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More I-5 concrete problems found, more night-time emergency closures planned

Here’s how they are fixing the crumbling section of Interstate 5

Caltrans workers repair sections of the Interstate 5 on Sept. 11, 2018 that crumbled twice in August, damaging a number of vehicles and causing traffic backups. Additional sections of the Sacramento freeway were found to need replacement.
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Caltrans workers repair sections of the Interstate 5 on Sept. 11, 2018 that crumbled twice in August, damaging a number of vehicles and causing traffic backups. Additional sections of the Sacramento freeway were found to need replacement.

At least 70 concrete slabs on Interstate 5 in Sacramento are at risk of failure and in need of repair or replacement, Caltrans officials said on Wednesday.

That determination comes a week after a large chunk of pavement crumbled on an elevated section of the freeway just south of Richards Boulevard, damaging several dozen vehicles. A nearby section of concrete had failed a month ago, also causing vehicular damage.

The two incidents prompted the state to launch ongoing emergency overnight repairs, and to conduct a review of the rest of the freeway between the area of the two August incidents and as far south as Pocket Road for problems.

Spokesman Dennis Keaton said the review, which is still in progress, has found 70 more slabs in need of work. Crews were to be sent out again Wednesday night to continue surveying the freeway.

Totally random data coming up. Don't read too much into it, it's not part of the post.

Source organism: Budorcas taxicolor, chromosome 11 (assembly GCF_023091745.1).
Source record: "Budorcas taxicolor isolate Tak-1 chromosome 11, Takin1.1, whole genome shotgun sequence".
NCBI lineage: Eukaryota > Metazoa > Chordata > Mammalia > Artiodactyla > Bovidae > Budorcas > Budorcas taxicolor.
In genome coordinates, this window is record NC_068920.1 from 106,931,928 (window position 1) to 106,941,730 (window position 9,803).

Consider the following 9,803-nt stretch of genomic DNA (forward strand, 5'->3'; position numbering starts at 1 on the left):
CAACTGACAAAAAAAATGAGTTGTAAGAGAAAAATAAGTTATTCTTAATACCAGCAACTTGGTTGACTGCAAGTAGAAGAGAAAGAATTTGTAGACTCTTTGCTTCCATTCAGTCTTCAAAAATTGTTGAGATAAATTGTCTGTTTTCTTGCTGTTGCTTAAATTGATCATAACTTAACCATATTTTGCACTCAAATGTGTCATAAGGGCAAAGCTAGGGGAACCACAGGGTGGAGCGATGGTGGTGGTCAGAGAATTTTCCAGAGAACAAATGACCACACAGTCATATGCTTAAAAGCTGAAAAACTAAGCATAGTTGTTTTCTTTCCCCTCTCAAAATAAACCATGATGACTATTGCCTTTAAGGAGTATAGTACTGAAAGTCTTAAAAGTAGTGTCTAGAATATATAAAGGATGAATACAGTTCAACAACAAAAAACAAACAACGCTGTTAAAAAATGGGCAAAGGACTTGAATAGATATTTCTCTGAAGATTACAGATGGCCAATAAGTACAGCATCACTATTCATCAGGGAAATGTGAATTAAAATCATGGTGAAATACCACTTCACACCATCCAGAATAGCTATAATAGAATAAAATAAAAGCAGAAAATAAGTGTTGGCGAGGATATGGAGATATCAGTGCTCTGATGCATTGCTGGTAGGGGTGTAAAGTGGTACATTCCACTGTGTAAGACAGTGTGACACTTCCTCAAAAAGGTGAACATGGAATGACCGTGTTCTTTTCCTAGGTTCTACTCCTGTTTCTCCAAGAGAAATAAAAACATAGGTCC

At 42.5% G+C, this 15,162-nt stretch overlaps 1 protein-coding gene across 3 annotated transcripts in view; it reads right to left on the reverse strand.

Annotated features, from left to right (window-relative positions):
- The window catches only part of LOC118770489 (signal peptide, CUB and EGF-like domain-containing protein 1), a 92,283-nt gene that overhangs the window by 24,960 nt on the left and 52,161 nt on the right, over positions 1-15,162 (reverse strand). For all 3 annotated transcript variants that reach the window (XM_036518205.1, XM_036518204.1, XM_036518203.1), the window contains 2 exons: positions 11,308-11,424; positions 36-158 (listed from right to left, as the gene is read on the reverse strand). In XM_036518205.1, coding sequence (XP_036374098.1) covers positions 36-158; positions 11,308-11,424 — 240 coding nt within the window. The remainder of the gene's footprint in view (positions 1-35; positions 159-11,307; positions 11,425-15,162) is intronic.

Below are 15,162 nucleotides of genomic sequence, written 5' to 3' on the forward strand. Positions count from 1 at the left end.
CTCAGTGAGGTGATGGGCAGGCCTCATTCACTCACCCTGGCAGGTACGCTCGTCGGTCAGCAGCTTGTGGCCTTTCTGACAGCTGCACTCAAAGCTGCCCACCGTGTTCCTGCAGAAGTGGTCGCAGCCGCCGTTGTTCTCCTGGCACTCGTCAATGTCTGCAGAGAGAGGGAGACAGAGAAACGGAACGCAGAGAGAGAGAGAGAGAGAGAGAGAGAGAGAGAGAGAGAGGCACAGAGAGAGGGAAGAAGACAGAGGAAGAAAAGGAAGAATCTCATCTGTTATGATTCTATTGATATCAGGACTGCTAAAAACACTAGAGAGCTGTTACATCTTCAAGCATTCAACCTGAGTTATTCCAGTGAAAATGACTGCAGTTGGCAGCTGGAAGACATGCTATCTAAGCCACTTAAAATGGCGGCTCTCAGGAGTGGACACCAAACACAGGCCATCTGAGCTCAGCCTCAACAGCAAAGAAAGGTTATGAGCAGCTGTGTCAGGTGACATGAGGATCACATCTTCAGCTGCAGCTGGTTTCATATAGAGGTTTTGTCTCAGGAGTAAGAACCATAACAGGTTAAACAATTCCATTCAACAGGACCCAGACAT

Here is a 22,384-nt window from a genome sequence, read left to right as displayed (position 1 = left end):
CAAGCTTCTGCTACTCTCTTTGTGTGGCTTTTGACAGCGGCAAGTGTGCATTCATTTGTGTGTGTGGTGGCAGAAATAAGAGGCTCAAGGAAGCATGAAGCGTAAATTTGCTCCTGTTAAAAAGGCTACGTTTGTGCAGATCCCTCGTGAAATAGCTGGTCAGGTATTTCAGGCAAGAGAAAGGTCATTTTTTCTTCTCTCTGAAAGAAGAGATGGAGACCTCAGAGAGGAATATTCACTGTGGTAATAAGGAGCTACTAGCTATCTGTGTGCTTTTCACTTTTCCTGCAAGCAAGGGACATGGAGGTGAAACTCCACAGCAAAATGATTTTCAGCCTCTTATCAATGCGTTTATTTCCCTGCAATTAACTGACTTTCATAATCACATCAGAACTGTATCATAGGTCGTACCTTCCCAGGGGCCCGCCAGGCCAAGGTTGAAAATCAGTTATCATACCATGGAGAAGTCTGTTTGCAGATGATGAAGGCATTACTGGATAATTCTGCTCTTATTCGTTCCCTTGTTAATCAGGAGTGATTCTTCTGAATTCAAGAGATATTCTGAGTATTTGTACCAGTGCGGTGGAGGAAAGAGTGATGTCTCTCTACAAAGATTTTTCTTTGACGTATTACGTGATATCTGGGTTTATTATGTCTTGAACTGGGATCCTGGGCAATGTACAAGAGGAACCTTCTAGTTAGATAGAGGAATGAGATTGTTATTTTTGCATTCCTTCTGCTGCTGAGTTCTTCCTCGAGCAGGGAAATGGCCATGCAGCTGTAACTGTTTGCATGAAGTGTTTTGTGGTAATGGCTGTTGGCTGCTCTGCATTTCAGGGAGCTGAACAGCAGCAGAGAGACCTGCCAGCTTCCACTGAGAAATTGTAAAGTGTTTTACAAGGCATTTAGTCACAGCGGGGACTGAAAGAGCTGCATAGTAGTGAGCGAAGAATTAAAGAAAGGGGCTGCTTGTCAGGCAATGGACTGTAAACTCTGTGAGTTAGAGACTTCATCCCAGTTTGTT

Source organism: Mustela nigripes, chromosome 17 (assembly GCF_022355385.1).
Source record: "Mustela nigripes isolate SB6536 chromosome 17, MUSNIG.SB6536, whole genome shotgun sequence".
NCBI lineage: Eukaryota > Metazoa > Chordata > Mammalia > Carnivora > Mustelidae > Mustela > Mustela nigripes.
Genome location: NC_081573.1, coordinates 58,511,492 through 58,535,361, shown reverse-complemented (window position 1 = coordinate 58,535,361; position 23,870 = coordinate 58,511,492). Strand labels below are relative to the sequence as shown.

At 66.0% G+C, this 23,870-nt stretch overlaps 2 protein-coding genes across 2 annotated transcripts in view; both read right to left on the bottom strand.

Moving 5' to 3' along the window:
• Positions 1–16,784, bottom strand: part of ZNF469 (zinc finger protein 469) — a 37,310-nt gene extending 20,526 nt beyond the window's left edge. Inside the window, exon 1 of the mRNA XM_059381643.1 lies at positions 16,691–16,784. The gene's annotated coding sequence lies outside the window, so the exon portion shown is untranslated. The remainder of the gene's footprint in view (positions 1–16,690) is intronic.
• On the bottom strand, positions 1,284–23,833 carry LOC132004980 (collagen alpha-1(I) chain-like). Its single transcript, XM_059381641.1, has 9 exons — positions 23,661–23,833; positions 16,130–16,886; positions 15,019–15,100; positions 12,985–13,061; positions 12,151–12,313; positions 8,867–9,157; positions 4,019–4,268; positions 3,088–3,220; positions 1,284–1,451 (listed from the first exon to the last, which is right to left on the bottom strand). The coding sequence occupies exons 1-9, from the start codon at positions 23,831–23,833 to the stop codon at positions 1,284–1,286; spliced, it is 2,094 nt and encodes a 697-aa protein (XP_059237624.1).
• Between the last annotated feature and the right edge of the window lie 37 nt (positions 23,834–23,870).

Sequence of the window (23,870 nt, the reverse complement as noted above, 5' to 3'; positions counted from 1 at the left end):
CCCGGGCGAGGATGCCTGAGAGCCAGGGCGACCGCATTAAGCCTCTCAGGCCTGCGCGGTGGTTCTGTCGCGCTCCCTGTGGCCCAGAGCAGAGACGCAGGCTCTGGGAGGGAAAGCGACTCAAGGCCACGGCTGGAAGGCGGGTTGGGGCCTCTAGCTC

As a result of the discoveries, Caltrans expects to continue to close some freeway lanes at night later this week and next week for repairs. The agency has not yet published a detailed schedule of nights or hours.

Keaton said the sunken section of the freeway downtown, known as the “boat section,” remains in good repair. Caltrans spent $40 million in 2008 to rehab that portion of the freeway.

The two concrete failures, however, did occur on a section of freeway that has seen rehabilitation work as recently as 2011, officials said.

Caltrans officials have not yet said why the concrete failed. But spokeswoman Deanna Shoopman said the agency has been patching and upgrading sections of the freeway that have reached the end of their useful life. The freeway was built in 1974 and is heavily used by big rigs and other commercial trucks.

“They keep Band-Aiding it over and over until you can’t Band-Aid it any longer,” she said. “It needs to be rehabilitated.”

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